THE WALL STREET
SEC Looking at
How Alternative Funds Value Investments
Regulators say some
unscrupulous managers inflate the value of illiquid holdings
Updated Feb. 3, 2014
4:22 p.m. ET
Regulators are taking a close look at how hedge funds and other
alternative investment funds value their most illiquid assets. It's
time more investors did the same.
fund's valuation method can have a big impact on investors' returns:
It can affect whether an initial investment is made, how much a
manager is paid, and the sale value of a fund's assets. Yet many
investors don't understand how uncertain and subjective pricing can be
for holdings such as complex derivatives or bonds and stocks that lack
active secondary markets.
increased focus on valuation issues by regulators is largely the
result of the
financial overhaul. Signed into law in 2010, Dodd-Frank made
hedge-fund managers subject to the same registration and regulatory
oversight as other investment advisers regulated by the Securities and
Exchange Commission. At the start of this year, there were 4,136
investment advisers to private funds registered with the SEC, 2,586 of
which were advising hedge funds.
Coming to Light
officials "are now in a position to oversee how the funds are doing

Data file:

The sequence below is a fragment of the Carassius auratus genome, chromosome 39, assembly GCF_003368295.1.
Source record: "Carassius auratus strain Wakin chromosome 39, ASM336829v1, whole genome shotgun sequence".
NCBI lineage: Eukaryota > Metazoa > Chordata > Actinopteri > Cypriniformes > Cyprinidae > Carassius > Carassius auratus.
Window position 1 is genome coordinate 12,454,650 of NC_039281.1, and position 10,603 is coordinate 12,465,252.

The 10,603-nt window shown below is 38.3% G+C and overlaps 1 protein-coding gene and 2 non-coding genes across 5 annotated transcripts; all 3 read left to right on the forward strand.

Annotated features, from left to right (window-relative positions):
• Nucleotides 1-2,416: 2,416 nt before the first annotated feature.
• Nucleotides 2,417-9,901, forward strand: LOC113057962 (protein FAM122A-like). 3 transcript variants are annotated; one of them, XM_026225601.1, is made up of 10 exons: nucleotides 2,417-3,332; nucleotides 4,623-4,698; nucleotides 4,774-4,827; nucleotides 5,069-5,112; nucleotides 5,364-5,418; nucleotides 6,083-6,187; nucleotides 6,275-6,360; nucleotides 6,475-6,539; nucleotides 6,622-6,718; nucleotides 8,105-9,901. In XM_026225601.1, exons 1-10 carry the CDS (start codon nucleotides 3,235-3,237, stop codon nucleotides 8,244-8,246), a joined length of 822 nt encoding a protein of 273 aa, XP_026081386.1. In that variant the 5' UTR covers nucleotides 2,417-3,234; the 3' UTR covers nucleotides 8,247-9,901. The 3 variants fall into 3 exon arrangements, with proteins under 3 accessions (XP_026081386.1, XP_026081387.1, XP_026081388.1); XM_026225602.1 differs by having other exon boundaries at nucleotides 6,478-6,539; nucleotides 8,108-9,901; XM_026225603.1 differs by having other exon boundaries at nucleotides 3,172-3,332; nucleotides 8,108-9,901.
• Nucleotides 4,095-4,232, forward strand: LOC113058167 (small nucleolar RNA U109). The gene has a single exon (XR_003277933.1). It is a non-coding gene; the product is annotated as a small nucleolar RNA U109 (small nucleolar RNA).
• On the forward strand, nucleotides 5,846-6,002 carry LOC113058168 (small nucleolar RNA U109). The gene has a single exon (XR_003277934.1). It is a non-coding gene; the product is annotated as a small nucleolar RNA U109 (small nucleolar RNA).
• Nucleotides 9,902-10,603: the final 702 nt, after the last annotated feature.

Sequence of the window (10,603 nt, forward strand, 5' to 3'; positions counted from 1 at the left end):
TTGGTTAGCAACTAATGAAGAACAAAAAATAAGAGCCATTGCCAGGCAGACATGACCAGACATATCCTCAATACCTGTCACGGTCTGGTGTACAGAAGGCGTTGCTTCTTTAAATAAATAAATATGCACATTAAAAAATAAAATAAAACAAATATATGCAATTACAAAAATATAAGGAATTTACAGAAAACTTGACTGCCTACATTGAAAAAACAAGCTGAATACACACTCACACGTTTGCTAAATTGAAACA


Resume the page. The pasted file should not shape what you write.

these valuations," so more abuses are coming to light, says Jay Dubow,
a partner in the Philadelphia office of law firm Pepper Hamilton LLP.
2008 financial crisis put greater focus on the importance of
regulatory scrutiny and due diligence generally. In 2012, the
Financial Accounting Standards Board clarified its existing rules for
measuring assets' fair value and put additional disclosure
requirements in place.
FASB rules now require assets to be
classified in three levels, from Level 1, which are assets such as
listed stock and bonds that are easiest to value, to Level 3, which
are assets for which there isn't observable market pricing.
aim with an illiquid asset is to figure out "what would it get in a
sale between a willing buyer and a willing seller," says Stephen
Culhane, a partner at New York law firm Kaye Scholer LLP. Such a
determination can involve significant judgment, and it is "susceptible